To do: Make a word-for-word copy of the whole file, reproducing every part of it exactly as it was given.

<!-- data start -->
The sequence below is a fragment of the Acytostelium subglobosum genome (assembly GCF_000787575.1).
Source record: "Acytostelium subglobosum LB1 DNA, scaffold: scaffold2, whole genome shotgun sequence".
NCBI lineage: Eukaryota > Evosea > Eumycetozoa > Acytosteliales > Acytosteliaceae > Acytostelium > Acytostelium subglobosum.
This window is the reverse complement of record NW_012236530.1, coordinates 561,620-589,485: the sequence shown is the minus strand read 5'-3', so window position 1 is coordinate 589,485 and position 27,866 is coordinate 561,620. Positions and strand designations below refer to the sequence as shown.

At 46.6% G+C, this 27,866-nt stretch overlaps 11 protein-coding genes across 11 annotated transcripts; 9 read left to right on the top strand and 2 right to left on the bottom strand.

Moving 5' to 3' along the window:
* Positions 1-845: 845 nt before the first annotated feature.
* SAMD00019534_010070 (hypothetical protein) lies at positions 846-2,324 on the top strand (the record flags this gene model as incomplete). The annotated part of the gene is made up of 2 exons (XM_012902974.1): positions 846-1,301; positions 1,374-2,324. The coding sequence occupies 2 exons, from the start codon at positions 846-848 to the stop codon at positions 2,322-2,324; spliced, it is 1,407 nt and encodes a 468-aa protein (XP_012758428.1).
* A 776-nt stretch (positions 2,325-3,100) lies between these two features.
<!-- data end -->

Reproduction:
The sequence below is a fragment of the Acytostelium subglobosum genome (assembly GCF_000787575.1).
Source record: "Acytostelium subglobosum LB1 DNA, scaffold: scaffold2, whole genome shotgun sequence".
NCBI lineage: Eukaryota > Evosea > Eumycetozoa > Acytosteliales > Acytosteliaceae > Acytostelium > Acytostelium subglobosum.
This window is the reverse complement of record NW_012236530.1, coordinates 561,620-589,485: the sequence shown is the minus strand read 5'-3', so window position 1 is coordinate 589,485 and position 27,866 is coordinate 561,620. Positions and strand designations below refer to the sequence as shown.

At 46.6% G+C, this 27,866-nt stretch overlaps 11 protein-coding genes across 11 annotated transcripts; 9 read left to right on the top strand and 2 right to left on the bottom strand.

Moving 5' to 3' along the window:
* Positions 1-845: 845 nt before the first annotated feature.
* SAMD00019534_010070 (hypothetical protein) lies at positions 846-2,324 on the top strand (the record flags this gene model as incomplete). The annotated part of the gene is made up of 2 exons (XM_012902974.1): positions 846-1,301; positions 1,374-2,324. The coding sequence occupies 2 exons, from the start codon at positions 846-848 to the stop codon at positions 2,322-2,324; spliced, it is 1,407 nt and encodes a 468-aa protein (XP_012758428.1).
* A 776-nt stretch (positions 2,325-3,100) lies between these two features.